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Palo Alto:
A History of California, Capitalism, and the World

by malcolm harris
little, brown and company, 720 pages, $36

The Palo Alto suicides started in 2002, when Malcolm Harris, Palo Alto High School class of 2007 and author of Palo Alto: A History of California, Capitalism, and the World, must have been in middle school.

I, a year ahead in the class of 2006, was adjusting to the awkward realities of the freshman PE locker room when the news began to circulate that one of our classmates had, instead of coming to school that morning, stepped in front of the Caltrain line just a block away and ended his life.

Harris vows in the introduction to Palo Alto not to write yet another personal account giving an unsatisfying answer as to why one student after another in our leafy suburban hometown, even then a global epicenter of wealth and academic achievement, chose to die like Anna Karenina in what the CDC calls a “suicide cluster.” He prefers, in the spirit of his hero Karl Marx (no HUAC investigation is required to find evidence of Harris’s communist affiliations) to delineate the great impersonal forces that have shaped Palo Alto’s history.

Nevertheless, he can’t seem to avoid focusing on those gaps in our ranks, and he chooses to frame his seven-hundred-page history, which begins long before the town’s incorporation or indeed the existence of the state of California, by describing the town as haunted. Harris has produced what he imagines is the People’s History of Palo Alto, and the reader cannot escape the feeling that he wants to write it from the perspective of those whom the “Palo Alto System” burned out, especially the dead.

It’s a story worth telling, because—as Harris’s book at its best demonstrates—our current elite is in many ways a metastasization of the California model, which finds one of its purest expressions in Palo Alto. And of both that elite and Palo Alto itself, there are some important criticisms in this book, even if readers would be advised to take the specifics of Harris’s radical history with several tons of salt.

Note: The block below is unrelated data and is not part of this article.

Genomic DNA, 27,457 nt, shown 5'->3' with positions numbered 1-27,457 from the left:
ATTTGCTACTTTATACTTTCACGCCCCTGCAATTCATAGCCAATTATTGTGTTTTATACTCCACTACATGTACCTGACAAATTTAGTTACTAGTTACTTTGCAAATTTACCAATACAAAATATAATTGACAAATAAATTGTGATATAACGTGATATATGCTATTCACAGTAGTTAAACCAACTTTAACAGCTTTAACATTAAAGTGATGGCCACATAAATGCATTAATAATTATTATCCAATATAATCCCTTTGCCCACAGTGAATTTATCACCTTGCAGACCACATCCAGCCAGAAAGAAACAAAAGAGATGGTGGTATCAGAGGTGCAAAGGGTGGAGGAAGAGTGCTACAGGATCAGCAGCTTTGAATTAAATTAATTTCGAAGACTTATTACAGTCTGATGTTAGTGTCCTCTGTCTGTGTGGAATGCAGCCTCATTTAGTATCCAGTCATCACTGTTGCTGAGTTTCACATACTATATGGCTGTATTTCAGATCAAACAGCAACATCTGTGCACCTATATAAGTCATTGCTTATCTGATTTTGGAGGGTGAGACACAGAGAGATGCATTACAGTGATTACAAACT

Harris accuses Palo Alto specifically, and capitalism writ large, of a long list of crimes, including most of the crimes that one person can commit against another: robbery, mendacity, fraud, exploitation, even murder. You can sense the author’s glee as he shoots gaping holes in the tech hub’s self-conception as the place of countercultural left-wing hippies with the nerd skills to skyrocket their garage companies to fame and fortune.

Harris’s well-researched but ideologically biased account is littered with names famous inside and outside of Silicon Valley, from Leland Stanford and Herbert Hoover to Steve Jobs and Peter Thiel. Not a single one of these men, in Harris’s telling, advanced to his wealthy position out of an abundance of any talent except greed and special efficiency in the unjust misuse of Labor with a capital L. Even the New York Times calls the book’s history “cherry-picked,” “over-theorized,” and lacking in “complex realities.” I can’t claim any special expertise in the history of Palo Alto, but as the kids who spend too much time on the region’s signature invention say: Press X to Doubt.

When Harris closes in on histories and subjects closer to my knowledge and experience, it’s clear how far from reality his ideological priors can take his tale. Laughably, he imagines Palo Alto to be a major hub of conservatism, and the heavily left-wing town is transmuted into the Reagan-and-Bush brain trust. Anyone at all familiar with the history of the conservative movement in the U.S. since the 1950s would not recognize Harris’s description of the Bay Area as its beating heart. The Heritage Foundation, which really could be described as the Reagan administration’s policy brain trust, and whose dossier of recommendations Reagan gave to each of his cabinet members upon assuming office, goes unmentioned. Instead, the (very fine) Hoover Institution on Stanford’s campus is magnified into a colossus, on the thin evidential basis of its public support of basic free-market policy prescriptions agreed upon by most right-of-center organizations and voters in America.